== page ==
Queer Spaces, Feminism and Comfortability

I’ve been in DC for about ten months now. A couple months ago I went to an area called “H Street.” I was told that this would be more of my scene compared to most parts of DC, which tend to be a bit more bro-ey formal, typically not my thing. We go to a bar there and it’s perfectly fine and I’m having a good time with my friends but all of a sudden I have this realization, I’m really not into mainstream bar culture and therefore say “I’m not mainstream”. This is a simplistic statement but that was the thought in my head. I tell my friend this and she says, “Sarah, are you just realizing this?”

This made me think about where I do like going out on the weekends both in Minneapolis and DC. My girlfriends and I in Minneapolis are regular attendees of the Gay 90s.  One of my favorite places to go out in DC is a monthly lesbian dance night, “She-Rex.” Many, if not most, of my female friends identify on the GLBTQ spectrum but I don’t. Yes, these are my clubs of choice because I go with my friends but there’s more to it as well. These are the spaces I feel most comfortable in. I identify as straight and at times feel like I am invading spaces that were not created for me. Similar to this recent article in Gawker, I understand that gay/lesbian spaces were not created for straight Sarah even though that might be the space where I feel most comfortable.

With all that being said, I’ve begun to explore why this is the case that queer spaces tend to make me feel more comfortable than traditionally heterosexual spaces. I think much of it is that queer spaces, specifically with high amounts of women, tend to be more feminist spaces. (This is not to say there is not misogyny in the queer community. Check out this zine, “How Misogyny Hurts Queer Communities.”  One of my roommates references it on nearly a daily basis.)

My experience however in more “mainstream” clubs include men grabbing me, feeling pressured to dance in a way that I am uncomfortable with and constantly being aware of my physical position to avoid random men from coming up to dance behind me. All of these things do not make the nightlife experience one that I want to come back to every week.

I find spaces to be essential in identity formation and self-confidence. This has been my experience in a realm of identities I possess. I’ve witnessed spaces transform and sculpt individuals. How do you see the importance of space? What venues are you most comfortable in? How do you feel about people of privileged identities “invading” spaces that were created to empower a more marginalized group?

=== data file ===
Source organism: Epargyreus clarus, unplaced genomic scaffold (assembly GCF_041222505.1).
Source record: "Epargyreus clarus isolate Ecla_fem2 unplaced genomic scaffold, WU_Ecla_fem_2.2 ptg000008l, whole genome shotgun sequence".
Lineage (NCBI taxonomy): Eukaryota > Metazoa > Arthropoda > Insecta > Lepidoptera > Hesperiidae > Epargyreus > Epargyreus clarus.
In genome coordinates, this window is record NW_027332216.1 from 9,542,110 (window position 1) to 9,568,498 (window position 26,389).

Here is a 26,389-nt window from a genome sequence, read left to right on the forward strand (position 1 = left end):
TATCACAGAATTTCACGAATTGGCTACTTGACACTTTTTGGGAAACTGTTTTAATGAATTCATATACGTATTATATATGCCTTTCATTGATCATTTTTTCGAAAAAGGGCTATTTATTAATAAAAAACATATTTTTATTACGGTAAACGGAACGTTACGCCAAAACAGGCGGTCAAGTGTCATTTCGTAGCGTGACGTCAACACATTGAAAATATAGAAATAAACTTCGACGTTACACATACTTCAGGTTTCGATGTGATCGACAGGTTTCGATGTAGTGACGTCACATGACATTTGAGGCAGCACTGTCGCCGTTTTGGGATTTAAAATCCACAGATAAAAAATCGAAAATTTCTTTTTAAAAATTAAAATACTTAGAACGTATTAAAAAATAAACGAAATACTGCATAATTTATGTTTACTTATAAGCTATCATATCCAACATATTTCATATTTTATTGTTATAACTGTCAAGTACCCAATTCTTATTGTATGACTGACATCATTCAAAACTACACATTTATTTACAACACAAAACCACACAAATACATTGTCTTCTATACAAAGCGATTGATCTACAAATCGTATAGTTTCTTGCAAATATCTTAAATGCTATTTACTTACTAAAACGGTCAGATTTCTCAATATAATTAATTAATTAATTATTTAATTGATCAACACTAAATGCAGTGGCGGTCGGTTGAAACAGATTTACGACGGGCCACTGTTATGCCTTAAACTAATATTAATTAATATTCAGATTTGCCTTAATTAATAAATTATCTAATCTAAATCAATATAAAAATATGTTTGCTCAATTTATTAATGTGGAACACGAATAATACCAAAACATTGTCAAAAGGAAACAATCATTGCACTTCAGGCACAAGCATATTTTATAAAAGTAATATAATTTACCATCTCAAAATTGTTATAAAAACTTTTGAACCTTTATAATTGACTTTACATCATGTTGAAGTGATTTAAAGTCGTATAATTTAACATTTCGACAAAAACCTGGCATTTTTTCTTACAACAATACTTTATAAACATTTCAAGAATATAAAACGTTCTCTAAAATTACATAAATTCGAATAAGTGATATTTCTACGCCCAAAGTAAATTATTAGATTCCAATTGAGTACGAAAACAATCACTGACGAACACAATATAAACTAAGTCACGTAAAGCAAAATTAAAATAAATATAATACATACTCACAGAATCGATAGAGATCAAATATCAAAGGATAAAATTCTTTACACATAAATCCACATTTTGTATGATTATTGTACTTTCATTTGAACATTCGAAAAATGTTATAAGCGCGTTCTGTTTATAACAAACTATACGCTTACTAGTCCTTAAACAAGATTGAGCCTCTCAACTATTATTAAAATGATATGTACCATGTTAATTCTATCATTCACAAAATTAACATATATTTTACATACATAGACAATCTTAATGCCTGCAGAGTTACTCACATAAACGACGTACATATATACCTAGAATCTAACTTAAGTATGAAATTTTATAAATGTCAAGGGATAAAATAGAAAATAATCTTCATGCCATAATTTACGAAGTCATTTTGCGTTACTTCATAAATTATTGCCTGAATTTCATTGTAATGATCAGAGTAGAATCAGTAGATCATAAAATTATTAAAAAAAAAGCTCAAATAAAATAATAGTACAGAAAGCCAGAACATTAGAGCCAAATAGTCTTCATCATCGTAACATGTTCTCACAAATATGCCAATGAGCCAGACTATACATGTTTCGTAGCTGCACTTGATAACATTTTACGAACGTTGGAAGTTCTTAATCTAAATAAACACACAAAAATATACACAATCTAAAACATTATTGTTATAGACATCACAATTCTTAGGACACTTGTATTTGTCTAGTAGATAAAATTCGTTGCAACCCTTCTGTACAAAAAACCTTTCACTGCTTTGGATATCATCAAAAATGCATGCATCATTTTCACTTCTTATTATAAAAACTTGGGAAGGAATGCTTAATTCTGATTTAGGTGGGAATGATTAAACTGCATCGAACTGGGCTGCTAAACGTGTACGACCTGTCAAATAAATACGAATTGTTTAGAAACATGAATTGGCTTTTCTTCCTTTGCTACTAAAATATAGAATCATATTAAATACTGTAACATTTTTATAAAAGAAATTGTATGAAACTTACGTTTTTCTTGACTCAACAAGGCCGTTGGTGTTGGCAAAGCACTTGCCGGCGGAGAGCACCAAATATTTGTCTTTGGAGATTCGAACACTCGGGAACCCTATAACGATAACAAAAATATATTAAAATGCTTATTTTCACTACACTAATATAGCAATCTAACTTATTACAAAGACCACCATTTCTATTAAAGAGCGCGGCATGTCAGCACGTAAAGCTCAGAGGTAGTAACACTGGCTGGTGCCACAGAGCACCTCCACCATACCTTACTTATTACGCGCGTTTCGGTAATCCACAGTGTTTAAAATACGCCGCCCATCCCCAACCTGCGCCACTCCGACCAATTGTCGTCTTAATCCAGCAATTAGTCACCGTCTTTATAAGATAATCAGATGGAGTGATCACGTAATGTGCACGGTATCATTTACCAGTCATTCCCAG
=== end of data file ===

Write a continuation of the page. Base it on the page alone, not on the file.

5 thoughts on “Queer Spaces, Feminism and Comfortability

  1. sonyakuzy says:

    Sarah, I too have been thinking about this since I read the Gawker article. I think it is important that one is able to identify why they feel comfortable in these spaces, which you have done. Once someone is able to do that hopefully they will be able to understand their demeanor and actions in that space and how it affects others.


  2. Ami says:

    I know exactly what you mean re: being uncomfortable in mainstream clubs. I’ve never been good at/comfortable with the type of dancing that happens at such places, and after one somewhat scary experience, I stopped going altogether. One place that has felt more comfortable for me is First Avenue. There seems to be a wider variety of ages and dancing styles, and people seem a little less grabby and a little more chill.

    I, like you, believe that LGBTQ folks should have their own spaces and that we straight folks should not necessarily be invading those spaces. However, when so many spaces (and I mean specifically nightclubs, here) are hostile to straight women, it seems that we then have two choices – shut up and take it or stay home. I chose to stop going to clubs, but others, like you, may want to continue to go out but not be harassed or grabbed by men. I don’t really know what the answer is…

    I’m doubtful that we’ll see any sort of change in club culture until we have broader cultural change, wherein more men realize that respecting the autonomy and humanness of people includes not touching or grabbing their bodies without consent.


  3. Kinga Gabrielson says:

    Ahh thanks so much for writing this article Sarah! I hear you! The concept of space is very important and I love that you brought it up. The best safe space I’ve ever had was a memoir writing class that I took a year ago, and the entire class wrote four pages a week and read them to small groups, we rotated and we commented, and we heard each other. It was something I’ll treasure forever and it had the perfect balance of being able to share but by focusing on the writing instead of the (very real) stories often shared we were able to come together to just act as listeners and empathizers and never get to a point where we were comparing or analyzing each other. My teacher had a knack for creating that type of space but I wish it was more available.